& the fiords of east Iceland make ideal flyingboat bases. 8 are deep water year round ice free harbors.These flying boats are perfect for maritime sea patrol. Small fuel carrying ships could operate in these fiords to handle fuel issues. U-boats would co-operate in these fiords as well.

    http://www.east-iceland.is/access/index.html

    Here's a map.

    http://www.east-iceland.is/map.html

    Creative use of available resources is all that's needed here. Iceland currently has 80.000 horses, dunno how many it had in 1940, but it was in the tens of thousands, these would be used as patrol all along the south & east coasts with radio outposts all along the route. Heavy patrol of north coast not neccessary. Iceland is 305 miles wide, the south & east coasts could be well patrolled by infantry on horseback.


    Fuel situation was favorable in 1940 for these type operations.

    "At the outbreak of the war, Germany’s stockpiles of fuel consisted of a total of 15 million barrels. The campaigns in Norway, Holland, Belgium, and France added another 5 million barrels in booty, and imports from the Soviet Union accounted for 4 million barrels in 1940 and 1.6 million barrels in the first half of 1941. "
     
  13. chromeboomerang

    chromeboomerang New Member

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    Submarines & small ships & sailing boats...

    At the request of the German command, Italian submarines were used as early as April 1941 to transport fuel for the most advanced elements of the Africa Corps. They discharged their cargo at Derna. Coastal shipping along the African coast was organized with small ships and sailing boats with auxiliary motors.


    & Aircraft..


    c. January-June 1942

    During this period, transportation was favored by German superiority in the air, which was gained by the German Second Air Force under Kesselring and also by the fact that Malta was suppressed. The transportation of troops and supplies functioned smoothly and with few losses. Enough supplies were moved forward to enable the German-Italian Army to launch an offensive with limited objectives that advanced as far as the borders of Egypt in May-June. In addition, adequate supplies were stockpiled for a period of six to eight weeks against the eventuality of the air forces and naval vessels being employed in an operation to capture Malta.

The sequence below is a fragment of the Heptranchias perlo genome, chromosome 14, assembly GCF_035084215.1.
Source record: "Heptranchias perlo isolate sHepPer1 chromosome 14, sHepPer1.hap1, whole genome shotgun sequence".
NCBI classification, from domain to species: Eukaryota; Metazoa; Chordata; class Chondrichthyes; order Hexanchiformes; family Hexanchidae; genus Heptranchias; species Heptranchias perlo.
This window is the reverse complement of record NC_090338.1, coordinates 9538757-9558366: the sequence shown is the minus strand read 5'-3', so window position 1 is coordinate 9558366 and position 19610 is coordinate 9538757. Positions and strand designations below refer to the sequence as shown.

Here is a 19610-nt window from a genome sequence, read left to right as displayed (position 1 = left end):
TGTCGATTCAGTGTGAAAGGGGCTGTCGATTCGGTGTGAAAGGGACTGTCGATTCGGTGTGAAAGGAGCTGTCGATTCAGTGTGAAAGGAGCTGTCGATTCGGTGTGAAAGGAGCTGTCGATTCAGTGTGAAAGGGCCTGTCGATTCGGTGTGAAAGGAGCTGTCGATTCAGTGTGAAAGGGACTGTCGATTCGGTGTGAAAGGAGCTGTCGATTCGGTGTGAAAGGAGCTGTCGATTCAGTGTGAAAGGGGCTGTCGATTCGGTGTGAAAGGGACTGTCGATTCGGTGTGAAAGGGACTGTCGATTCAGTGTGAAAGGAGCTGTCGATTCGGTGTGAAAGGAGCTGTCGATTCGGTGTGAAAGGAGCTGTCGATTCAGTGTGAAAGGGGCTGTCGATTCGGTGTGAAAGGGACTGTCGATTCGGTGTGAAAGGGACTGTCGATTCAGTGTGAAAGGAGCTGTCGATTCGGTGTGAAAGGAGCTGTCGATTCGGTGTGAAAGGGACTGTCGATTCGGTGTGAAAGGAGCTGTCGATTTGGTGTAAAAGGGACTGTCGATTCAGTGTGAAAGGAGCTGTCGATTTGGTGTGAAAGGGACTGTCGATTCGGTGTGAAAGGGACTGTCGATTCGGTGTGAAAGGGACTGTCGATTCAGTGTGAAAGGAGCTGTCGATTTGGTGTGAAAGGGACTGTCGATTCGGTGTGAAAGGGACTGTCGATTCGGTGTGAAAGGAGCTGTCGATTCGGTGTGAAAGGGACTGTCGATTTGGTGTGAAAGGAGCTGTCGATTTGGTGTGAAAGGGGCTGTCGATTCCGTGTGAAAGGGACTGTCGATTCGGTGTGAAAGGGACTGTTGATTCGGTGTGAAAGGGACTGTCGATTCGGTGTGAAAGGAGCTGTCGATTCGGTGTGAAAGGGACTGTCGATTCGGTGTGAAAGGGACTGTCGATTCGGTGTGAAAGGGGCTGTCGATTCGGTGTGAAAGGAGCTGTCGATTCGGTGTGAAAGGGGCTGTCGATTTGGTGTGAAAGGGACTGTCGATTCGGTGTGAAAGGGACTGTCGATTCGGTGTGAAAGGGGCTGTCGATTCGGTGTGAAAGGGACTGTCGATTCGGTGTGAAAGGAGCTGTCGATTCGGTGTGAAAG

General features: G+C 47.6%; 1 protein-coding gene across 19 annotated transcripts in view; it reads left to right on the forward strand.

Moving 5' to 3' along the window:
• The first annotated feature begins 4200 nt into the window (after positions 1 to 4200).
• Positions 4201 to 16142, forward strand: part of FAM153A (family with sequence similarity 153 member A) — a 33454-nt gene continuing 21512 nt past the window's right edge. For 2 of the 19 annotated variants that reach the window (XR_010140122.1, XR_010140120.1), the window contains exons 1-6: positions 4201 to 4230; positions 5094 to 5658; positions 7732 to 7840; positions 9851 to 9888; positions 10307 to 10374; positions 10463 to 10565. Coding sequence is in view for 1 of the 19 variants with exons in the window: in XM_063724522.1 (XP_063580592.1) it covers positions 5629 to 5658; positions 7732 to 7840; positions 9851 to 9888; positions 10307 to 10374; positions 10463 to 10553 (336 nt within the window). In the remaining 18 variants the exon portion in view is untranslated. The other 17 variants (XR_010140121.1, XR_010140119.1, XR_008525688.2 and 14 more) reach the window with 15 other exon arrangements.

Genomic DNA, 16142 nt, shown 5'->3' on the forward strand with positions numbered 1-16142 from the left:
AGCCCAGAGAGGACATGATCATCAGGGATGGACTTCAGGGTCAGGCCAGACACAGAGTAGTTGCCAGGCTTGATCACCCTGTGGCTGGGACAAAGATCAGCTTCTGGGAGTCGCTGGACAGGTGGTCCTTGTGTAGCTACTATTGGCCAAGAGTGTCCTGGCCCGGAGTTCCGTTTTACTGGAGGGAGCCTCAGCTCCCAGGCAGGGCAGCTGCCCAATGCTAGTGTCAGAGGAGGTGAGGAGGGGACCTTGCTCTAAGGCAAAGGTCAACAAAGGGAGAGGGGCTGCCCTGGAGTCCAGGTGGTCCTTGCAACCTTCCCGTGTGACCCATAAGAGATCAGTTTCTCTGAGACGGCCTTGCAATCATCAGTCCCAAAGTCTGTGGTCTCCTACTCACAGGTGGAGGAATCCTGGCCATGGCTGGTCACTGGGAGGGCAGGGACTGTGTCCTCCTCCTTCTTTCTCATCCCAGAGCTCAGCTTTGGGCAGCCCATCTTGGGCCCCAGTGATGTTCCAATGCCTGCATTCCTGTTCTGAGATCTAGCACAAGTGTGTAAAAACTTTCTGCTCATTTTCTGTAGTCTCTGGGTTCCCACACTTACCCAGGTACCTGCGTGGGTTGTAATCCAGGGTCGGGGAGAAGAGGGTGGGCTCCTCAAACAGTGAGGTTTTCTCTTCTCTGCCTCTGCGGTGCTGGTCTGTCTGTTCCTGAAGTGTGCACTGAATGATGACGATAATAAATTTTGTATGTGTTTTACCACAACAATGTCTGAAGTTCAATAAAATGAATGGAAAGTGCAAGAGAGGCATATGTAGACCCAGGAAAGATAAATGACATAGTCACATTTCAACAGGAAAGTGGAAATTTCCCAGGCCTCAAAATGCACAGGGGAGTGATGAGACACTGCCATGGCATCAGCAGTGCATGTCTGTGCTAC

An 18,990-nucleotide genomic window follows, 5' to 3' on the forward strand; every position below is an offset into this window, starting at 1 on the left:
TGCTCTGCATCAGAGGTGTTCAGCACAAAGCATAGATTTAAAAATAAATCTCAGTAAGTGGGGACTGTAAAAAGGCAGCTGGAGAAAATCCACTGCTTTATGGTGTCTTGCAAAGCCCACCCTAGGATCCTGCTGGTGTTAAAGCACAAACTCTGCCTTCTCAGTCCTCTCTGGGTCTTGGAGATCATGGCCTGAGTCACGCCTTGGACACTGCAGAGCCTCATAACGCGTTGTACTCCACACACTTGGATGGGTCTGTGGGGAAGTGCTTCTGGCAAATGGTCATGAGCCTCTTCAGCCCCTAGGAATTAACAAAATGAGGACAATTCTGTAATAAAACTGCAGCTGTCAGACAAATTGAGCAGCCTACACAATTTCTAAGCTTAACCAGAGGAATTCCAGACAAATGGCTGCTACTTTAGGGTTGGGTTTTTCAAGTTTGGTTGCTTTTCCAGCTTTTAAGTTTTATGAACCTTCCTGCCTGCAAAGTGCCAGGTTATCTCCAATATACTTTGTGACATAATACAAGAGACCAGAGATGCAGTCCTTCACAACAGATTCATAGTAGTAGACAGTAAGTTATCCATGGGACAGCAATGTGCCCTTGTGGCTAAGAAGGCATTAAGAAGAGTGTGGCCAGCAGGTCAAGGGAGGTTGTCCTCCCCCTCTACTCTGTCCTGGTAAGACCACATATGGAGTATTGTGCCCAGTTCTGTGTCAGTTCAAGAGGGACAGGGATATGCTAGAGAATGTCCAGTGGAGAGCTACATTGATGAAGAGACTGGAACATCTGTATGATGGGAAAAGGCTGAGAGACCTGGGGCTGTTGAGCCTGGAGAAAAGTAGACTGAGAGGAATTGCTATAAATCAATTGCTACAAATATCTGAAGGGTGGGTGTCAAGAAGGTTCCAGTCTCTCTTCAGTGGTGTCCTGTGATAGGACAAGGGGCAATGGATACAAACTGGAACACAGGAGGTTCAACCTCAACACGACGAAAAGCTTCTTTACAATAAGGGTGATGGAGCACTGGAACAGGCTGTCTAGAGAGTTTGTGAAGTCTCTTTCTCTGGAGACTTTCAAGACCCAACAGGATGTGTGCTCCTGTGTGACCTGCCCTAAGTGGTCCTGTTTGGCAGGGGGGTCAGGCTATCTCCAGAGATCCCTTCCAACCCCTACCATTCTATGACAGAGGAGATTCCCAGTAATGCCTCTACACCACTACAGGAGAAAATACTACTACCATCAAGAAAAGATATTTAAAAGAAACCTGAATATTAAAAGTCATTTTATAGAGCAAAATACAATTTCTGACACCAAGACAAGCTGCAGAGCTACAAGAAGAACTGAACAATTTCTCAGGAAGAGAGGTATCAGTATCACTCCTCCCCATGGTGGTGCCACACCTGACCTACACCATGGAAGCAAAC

That's how it was done, & if they could supply Kola penninsula, they could as well supply east Iceland. With 240 Icelandic ships of various size, plus whatever Norwegian ships were captured, the issue of supply presents no major problems.
     
  14. chromeboomerang

    chromeboomerang New Member

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    The BV 138 was first flown in 1937 and was used by the Luftwaffe all over Europe, the Baltic Sea and Scandinavia - often flying for hours far out over the sea in search of allied convoys. This long-range maritime reconnaissance flying boat was utilized until the end of the war not only for anti-shipping but also for personnel transports whereby ten fully equipped infantry troops could be carried which actually required no modification of the plane. The Luftwaffe's famous special-operations unit, KG 200, used one for this purpose. Fully loaded it could fly over 4000 kilometers and stay up for 16 hours. This range could be increased even further when using RATO packs (Rocket Assisted Take-offs) or when launched from catapults on board seaplane tenders.

    http://home.swipnet.se/our_stuff/Planes/Pictures/Tenderships.htm